When it comes to social media, writing and scheduling posts like this and checking out whats going on with the few I actively follow, it happens early or late, but the day belongs to people.
Simplifying is hard.
It won’t ever just “happen.” We have to borrow from the wisdom of sages like the late, great Dr. Dallas Willard who said to Dr. John Ortberg, “Ruthlessly eliminate hurry from your life.” When it comes to overcoming complexity and quieting the multitude of voices speaking into our lives, the same advice holds true.
: to reduce to basic essentials: to diminish in scope or complexity; streamline. (Webster-Merriam Dictionary)
Most pastors and leaders I know could use a little more of this. Your lives are busy and complex. The question is, “How?”
Most good leaders like you know the answer. You need to say “No” more, for starters. We’ll focus on this and other practical suggestions in the next post. However, the better answer will always be found in knowing your “Why?”
Why simplify? One word… relationship.
Relationships are the real stuff of life. And, they are made in the margins of life. They grow in these same spaces. In order to invest in the relationships that matter the most, you will need to be intentional about simplifying your world.
Here’s one simple step for now. Make a list. A short list of the relationships you want to cultivate. This list will be your motivation, your “Why?”
Caution: Everything about your present world will war against this. After all, who has time to invest in people when there is so much to do on our “To Do” lists? Maybe we need to simplify our “To Do” list? Maybe we need to replace it altogether with a “To Be With” list?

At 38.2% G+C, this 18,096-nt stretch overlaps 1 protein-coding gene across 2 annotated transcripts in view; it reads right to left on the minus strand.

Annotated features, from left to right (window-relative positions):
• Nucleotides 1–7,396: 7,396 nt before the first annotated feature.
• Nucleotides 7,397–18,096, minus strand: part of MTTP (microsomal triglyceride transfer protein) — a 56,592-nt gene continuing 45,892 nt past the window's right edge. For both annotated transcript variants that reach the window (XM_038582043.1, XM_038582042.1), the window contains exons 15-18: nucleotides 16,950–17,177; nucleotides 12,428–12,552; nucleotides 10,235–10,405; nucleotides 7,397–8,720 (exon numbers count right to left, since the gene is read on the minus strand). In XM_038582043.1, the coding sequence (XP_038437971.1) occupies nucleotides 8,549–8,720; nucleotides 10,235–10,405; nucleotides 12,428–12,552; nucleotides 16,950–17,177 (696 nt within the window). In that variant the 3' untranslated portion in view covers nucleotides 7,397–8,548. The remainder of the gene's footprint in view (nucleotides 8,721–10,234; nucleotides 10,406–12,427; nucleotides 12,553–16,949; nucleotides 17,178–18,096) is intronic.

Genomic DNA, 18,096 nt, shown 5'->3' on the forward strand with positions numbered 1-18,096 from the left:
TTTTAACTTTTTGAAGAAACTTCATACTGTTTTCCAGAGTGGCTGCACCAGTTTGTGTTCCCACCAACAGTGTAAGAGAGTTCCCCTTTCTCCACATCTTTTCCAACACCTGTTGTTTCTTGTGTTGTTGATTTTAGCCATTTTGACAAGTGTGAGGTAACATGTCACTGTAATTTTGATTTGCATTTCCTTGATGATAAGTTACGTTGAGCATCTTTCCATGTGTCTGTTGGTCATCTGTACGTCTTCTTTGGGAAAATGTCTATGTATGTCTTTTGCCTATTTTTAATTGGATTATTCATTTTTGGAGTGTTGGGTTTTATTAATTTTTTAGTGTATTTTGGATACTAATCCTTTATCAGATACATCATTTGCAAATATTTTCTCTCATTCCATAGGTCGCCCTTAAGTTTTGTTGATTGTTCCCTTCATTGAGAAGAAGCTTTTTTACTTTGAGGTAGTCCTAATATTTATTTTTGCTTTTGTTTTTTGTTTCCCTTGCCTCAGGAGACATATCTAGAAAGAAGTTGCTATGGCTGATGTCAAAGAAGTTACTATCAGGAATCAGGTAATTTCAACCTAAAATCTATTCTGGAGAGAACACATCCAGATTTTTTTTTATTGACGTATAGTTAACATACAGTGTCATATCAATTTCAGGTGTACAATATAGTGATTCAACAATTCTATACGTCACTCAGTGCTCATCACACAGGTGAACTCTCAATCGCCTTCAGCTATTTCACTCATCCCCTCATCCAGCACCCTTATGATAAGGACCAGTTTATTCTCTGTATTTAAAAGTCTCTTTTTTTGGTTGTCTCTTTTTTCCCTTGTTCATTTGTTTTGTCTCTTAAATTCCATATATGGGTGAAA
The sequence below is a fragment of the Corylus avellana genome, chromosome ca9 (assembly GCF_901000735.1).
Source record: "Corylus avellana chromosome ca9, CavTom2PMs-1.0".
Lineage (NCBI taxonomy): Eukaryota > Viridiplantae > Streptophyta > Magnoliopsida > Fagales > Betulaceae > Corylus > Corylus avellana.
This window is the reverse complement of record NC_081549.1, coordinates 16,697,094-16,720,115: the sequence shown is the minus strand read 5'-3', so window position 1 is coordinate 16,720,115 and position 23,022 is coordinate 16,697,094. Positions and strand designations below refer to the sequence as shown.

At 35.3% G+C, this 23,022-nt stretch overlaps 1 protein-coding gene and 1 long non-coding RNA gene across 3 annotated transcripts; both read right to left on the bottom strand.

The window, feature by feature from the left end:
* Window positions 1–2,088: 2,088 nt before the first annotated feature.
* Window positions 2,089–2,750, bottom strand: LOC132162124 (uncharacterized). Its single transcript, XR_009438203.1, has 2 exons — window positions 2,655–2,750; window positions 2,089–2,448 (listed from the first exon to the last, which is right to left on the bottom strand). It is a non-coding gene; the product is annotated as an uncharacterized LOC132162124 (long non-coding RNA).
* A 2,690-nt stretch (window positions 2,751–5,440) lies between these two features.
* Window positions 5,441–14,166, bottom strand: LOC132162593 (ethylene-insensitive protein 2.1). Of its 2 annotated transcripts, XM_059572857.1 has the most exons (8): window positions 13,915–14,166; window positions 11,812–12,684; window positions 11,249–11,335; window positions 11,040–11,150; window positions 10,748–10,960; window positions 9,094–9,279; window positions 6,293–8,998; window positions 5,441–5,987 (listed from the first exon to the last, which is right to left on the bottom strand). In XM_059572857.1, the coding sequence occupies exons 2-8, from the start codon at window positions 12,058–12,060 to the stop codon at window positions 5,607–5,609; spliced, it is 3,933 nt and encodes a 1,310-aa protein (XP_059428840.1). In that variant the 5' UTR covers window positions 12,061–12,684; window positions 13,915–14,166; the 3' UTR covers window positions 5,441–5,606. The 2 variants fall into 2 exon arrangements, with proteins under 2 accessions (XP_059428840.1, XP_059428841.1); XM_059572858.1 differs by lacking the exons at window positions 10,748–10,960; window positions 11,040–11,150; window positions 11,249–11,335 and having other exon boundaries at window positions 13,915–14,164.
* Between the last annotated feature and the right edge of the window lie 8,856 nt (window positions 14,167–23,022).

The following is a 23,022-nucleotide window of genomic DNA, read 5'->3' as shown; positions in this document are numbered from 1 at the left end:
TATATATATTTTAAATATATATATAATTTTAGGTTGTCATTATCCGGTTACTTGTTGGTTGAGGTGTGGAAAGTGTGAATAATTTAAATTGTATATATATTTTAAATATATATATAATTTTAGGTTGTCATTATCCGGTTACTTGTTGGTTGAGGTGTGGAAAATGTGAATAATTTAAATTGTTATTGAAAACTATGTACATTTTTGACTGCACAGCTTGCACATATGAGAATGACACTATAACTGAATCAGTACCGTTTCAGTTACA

If I had one goal for all my fellow pastors and leaders out there for 2020 and beyond it would be this… simplify.
Jesus was and is our ultimate example. His agenda as revealed in the Gospels was all about people, people, people.
How do you keep from getting caught up in the merry madness? Here are 5 ways to take back the holidays and put the “Merry” back in Christmas…
1) Declare your intentions. It’s not too late. Talk about your desire to avoid the mayhem with your spouse, kids, lead team, co-workers, etc. Ask them for input into how, together, you can avoid the overkill that so often accompanies what one classic song describes as, “The most wonderful time of the year.”
2) Plan on doing (and spending) less and experiencing more. This doesn’t mean taking a page out of the “Christmas with the Cranks” playbook with an all-out boycott. It does mean choosing to say “No” to some otherwise festive events that, collectively, only serve to bring out the “bah-humbug” in all of us. And, why not opt for more thoughtful and less expensive gifts for your loved-ones and friends? This may just start a trend everyone will be grateful for and happy to follow.
3) Eat less, exercise (and sleep) more. Determine to enjoy your favorite holiday foods in moderation and to stay active. And, no, “Black Friday” didn’t count as aerobic exercise. Get the rest you need by going to bed a little earlier and, when that rare opportunity presents itself, take a “power nap.” Why wait until the New Year to resolve and start living healthier?
4) Serve together. What if you gathered your family or small group and traded a day looking for a parking space and standing in crowded lines shopping for an afternoon volunteering at a homeless shelter or evening caroling at a nursing home? Do this with no other agenda than to be a blessing to others.
5) Hit the “pause” button often. No, we can’t always drop everything for the day or even several hours. Still, be intentional about some 15-30 minute moments of reflection. Make a list of all the people and the things you are most thankful for. Read the Christmas story (Luke 2) slowly and reflect on what “Immanuel, God with us” really means to you.
You don’t have to settle for merely surviving Christmas. Determine to take back this holiday season and discover again the true reasons for the season.